Election 2020: What you need to know
Election day is Tuesday, Nov. 3. Here’s what you need to know.
Are classes held on election day?
No, the University is closed and there are no classes on Election Day—Tuesday, Nov. 3. Since most classes are held online, however, you still may have work due on that day. Check with your professors and your syllabus.
How do I know if I’m registered to vote?
An easy way to check if you’re registered to vote is by going to vote.gov. The website allows you to register to vote, check registration status, request absentee ballots and more. Click what state you’re in and vote.gov will send you to your state’s voting website.
What if I don’t live around here?
If you live in a different state, there are plenty of resources to help you cast a ballot. This year, more states are offering absentee voting due to the COVID-19 pandemic. Visit the website for your state’s secretary of state to find absentee ballot and early voting information. You can also visit vote.gov to easily access your state’s website. Be sure to check deadlines!
Where do I go to vote?
If you’re voting in person on Election Day, you will vote at your assigned polling location based on the address you used to register. Find your polling location at GoVoteKY.com, MyOhioVote.com or IndianaVoters.in.gov.
In Kentucky, polls are open from 6:00 a.m. to 6:00 p.m. local time. In Ohio, polls are open from 6:30 a.m. to 7:30 p.m. In Indiana, polls are open from 6:00 a.m. to 6:00 p.m. local time. If you are in line before the polls close, you can vote.
What do I bring with me to vote?
To vote in Kentucky and Indiana, you need a valid state photo I.D., like a driver’s license, or a non-photo I.D. like a Social Security card. In Ohio, you need an I.D. or a government document which shows your name and current address.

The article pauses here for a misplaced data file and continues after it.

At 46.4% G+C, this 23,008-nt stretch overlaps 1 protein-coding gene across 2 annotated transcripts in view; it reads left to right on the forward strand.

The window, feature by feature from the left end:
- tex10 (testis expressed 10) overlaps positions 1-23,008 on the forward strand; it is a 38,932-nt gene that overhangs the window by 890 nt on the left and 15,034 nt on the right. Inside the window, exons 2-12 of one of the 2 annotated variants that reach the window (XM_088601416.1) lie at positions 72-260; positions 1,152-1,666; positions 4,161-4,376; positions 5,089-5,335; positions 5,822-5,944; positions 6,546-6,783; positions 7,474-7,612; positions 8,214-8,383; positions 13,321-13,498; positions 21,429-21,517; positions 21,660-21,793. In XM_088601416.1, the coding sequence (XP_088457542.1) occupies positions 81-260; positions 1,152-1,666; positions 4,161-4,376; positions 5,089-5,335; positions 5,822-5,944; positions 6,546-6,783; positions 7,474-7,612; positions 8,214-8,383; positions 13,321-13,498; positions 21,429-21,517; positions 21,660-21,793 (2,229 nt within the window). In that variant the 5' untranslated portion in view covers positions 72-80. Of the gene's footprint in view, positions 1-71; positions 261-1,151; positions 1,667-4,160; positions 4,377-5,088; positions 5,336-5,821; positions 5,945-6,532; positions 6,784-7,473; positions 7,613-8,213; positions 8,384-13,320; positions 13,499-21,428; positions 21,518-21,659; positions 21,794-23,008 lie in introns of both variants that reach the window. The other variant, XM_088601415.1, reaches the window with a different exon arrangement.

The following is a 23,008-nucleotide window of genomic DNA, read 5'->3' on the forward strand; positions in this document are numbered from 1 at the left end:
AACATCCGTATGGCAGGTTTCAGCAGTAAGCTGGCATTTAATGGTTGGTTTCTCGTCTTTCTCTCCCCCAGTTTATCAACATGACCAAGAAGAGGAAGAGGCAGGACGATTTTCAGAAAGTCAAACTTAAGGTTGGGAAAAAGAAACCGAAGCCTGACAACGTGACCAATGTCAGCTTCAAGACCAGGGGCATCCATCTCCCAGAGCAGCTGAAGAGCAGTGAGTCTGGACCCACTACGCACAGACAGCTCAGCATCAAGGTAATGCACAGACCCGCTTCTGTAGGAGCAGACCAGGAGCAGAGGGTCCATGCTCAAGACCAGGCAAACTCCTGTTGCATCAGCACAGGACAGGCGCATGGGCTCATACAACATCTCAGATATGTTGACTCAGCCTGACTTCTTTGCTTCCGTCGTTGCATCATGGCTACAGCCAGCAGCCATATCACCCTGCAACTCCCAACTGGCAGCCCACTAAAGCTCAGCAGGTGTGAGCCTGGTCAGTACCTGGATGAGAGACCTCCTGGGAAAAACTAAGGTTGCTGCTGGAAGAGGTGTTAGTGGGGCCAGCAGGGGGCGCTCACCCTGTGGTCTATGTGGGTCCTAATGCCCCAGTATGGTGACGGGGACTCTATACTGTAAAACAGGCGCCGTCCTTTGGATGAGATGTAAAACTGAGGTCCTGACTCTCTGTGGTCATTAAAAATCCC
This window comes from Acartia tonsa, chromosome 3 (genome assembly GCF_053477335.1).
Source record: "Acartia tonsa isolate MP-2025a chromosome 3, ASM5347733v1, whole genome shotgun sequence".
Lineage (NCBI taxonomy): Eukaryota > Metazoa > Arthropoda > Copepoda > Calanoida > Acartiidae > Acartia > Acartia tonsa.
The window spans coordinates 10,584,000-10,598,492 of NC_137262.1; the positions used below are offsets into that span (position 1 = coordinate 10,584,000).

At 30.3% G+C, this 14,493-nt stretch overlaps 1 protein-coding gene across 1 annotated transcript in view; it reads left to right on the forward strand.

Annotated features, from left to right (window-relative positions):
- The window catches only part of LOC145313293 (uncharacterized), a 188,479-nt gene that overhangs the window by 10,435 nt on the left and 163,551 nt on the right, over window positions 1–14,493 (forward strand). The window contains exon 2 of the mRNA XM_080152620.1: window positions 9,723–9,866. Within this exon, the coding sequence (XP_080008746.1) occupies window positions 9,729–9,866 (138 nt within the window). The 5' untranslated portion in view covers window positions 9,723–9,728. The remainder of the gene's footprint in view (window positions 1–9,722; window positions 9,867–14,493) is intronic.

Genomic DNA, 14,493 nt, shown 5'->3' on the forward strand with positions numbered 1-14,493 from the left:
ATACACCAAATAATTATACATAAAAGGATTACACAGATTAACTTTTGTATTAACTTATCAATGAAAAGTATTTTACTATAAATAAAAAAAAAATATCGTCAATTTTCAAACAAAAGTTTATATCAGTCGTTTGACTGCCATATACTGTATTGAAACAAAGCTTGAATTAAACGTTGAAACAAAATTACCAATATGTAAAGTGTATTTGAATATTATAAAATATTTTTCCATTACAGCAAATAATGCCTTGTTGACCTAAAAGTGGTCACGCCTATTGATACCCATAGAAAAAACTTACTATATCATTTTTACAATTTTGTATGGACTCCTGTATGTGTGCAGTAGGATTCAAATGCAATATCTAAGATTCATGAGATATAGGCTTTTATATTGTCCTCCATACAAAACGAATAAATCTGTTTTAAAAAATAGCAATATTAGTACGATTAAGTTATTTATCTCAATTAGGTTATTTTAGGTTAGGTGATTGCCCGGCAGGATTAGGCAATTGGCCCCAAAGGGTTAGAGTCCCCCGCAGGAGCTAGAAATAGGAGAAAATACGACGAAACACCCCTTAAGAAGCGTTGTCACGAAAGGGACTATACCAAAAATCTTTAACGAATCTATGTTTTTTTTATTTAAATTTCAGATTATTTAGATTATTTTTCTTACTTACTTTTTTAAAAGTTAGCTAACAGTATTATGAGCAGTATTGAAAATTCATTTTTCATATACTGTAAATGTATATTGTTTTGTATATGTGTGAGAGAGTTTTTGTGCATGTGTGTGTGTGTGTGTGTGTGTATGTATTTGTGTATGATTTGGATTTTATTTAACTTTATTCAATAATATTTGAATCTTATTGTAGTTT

Can I get time off work to go vote?
In Kentucky, if you are working on Election Day, you may be entitled to a maximum of four consecutive hours off from work in order to vote or cast an absentee ballot if you make a request for time off with your employer. Your employer may specify the hours you may take leave to cast a ballot. Check with your employer before Election Day.
I can’t make it to the polls. What can I do?
You can vote by mail, request an absentee ballot or vote early. Check with your county clerk’s office or visit vote.gov to find more information.
What’s going on in this election, anyway?
Here are some big takeaways for what to look for on the ballot.
The United States will vote for its upcoming president. Republican incumbent, President Trump, is squaring off against former Vice President Joe Biden, a Democrat. Trump has led a divisive four years in office, and Biden promises unity for the nation.
In Kentucky, the nation has its eyes on former Lieutenant Colonel Amy McGrath (Democrat) challenging Senate Majority Leader Mitch McConnell (Republican) to represent Kentuckians in the United States Senate. The Commonwealth will also be voting for new representatives to the United States House of Representatives.
In Ohio, voters will be able to vote for new representatives to be elected to the United States House of Representatives.
In Indiana, Hooisers will be voting for new representatives to be elected to the United States House of Representatives. In addition, Democrat Woody Myers is challenging Republican incumbent Eric Holcomb for Governor.
While these big races are important, the down ballot races and ballot measures are equally important. Use resources like ballotpedia.org, vote.org and local journalism outlets to make informed decisions on smaller races in your area.
Can I vote if I’m not a U.S. citizen?
No, it’s a federal offense for a non-citizen to register to vote or cast a ballot in any national, state or local election.
To request an absentee ballot in Kentucky, click here. Mail-in ballots must be requested before 11:59 p.m. on Oct. 9.
Early in-person voting for Kentucky begins Oct. 13.
To request an absentee ballot in Ohio, click here. Mail-in ballots must be requested before or on Oct. 31.
Early in-person voting for Ohio begins Oct. 6.
To request an absentee ballot in Indiana, click here. Mail-in ballots must be requested before 11:59 p.m. on Oct. 22
Early in-person voting for Indiana begins Oct. 6